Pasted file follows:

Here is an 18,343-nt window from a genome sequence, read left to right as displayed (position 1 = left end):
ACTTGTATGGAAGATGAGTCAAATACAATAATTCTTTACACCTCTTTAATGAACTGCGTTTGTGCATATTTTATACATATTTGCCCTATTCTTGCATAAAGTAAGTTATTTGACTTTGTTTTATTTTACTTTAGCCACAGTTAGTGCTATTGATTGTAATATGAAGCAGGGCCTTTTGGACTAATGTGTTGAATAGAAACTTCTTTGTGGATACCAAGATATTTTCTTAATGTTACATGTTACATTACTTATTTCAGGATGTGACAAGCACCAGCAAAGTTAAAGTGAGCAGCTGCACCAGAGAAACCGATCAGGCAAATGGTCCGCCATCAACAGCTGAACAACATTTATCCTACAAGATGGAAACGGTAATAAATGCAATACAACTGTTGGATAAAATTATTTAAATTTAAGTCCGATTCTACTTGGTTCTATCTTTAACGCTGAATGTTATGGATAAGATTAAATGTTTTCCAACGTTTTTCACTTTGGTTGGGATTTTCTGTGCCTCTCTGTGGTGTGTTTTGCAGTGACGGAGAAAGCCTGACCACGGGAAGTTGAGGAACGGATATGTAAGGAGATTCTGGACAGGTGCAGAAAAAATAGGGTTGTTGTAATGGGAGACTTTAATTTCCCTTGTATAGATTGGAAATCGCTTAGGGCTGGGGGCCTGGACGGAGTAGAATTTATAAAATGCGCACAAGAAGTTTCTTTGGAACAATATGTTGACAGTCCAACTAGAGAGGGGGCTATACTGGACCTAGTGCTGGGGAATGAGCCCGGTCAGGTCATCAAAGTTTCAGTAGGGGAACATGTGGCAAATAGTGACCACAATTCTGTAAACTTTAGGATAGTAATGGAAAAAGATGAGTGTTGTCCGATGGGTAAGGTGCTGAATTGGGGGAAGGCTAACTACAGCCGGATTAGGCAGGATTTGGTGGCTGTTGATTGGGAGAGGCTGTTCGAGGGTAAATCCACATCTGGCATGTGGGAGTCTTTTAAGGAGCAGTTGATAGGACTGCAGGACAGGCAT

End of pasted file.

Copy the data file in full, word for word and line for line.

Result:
Here is an 18,343-nt window from a genome sequence, read left to right as displayed (position 1 = left end):
ACTTGTATGGAAGATGAGTCAAATACAATAATTCTTTACACCTCTTTAATGAACTGCGTTTGTGCATATTTTATACATATTTGCCCTATTCTTGCATAAAGTAAGTTATTTGACTTTGTTTTATTTTACTTTAGCCACAGTTAGTGCTATTGATTGTAATATGAAGCAGGGCCTTTTGGACTAATGTGTTGAATAGAAACTTCTTTGTGGATACCAAGATATTTTCTTAATGTTACATGTTACATTACTTATTTCAGGATGTGACAAGCACCAGCAAAGTTAAAGTGAGCAGCTGCACCAGAGAAACCGATCAGGCAAATGGTCCGCCATCAACAGCTGAACAACATTTATCCTACAAGATGGAAACGGTAATAAATGCAATACAACTGTTGGATAAAATTATTTAAATTTAAGTCCGATTCTACTTGGTTCTATCTTTAACGCTGAATGTTATGGATAAGATTAAATGTTTTCCAACGTTTTTCACTTTGGTTGGGATTTTCTGTGCCTCTCTGTGGTGTGTTTTGCAGTGACGGAGAAAGCCTGACCACGGGAAGTTGAGGAACGGATATGTAAGGAGATTCTGGACAGGTGCAGAAAAAATAGGGTTGTTGTAATGGGAGACTTTAATTTCCCTTGTATAGATTGGAAATCGCTTAGGGCTGGGGGCCTGGACGGAGTAGAATTTATAAAATGCGCACAAGAAGTTTCTTTGGAACAATATGTTGACAGTCCAACTAGAGAGGGGGCTATACTGGACCTAGTGCTGGGGAATGAGCCCGGTCAGGTCATCAAAGTTTCAGTAGGGGAACATGTGGCAAATAGTGACCACAATTCTGTAAACTTTAGGATAGTAATGGAAAAAGATGAGTGTTGTCCGATGGGTAAGGTGCTGAATTGGGGGAAGGCTAACTACAGCCGGATTAGGCAGGATTTGGTGGCTGTTGATTGGGAGAGGCTGTTCGAGGGTAAATCCACATCTGGCATGTGGGAGTCTTTTAAGGAGCAGTTGATAGGACTGCAGGACAGGCAT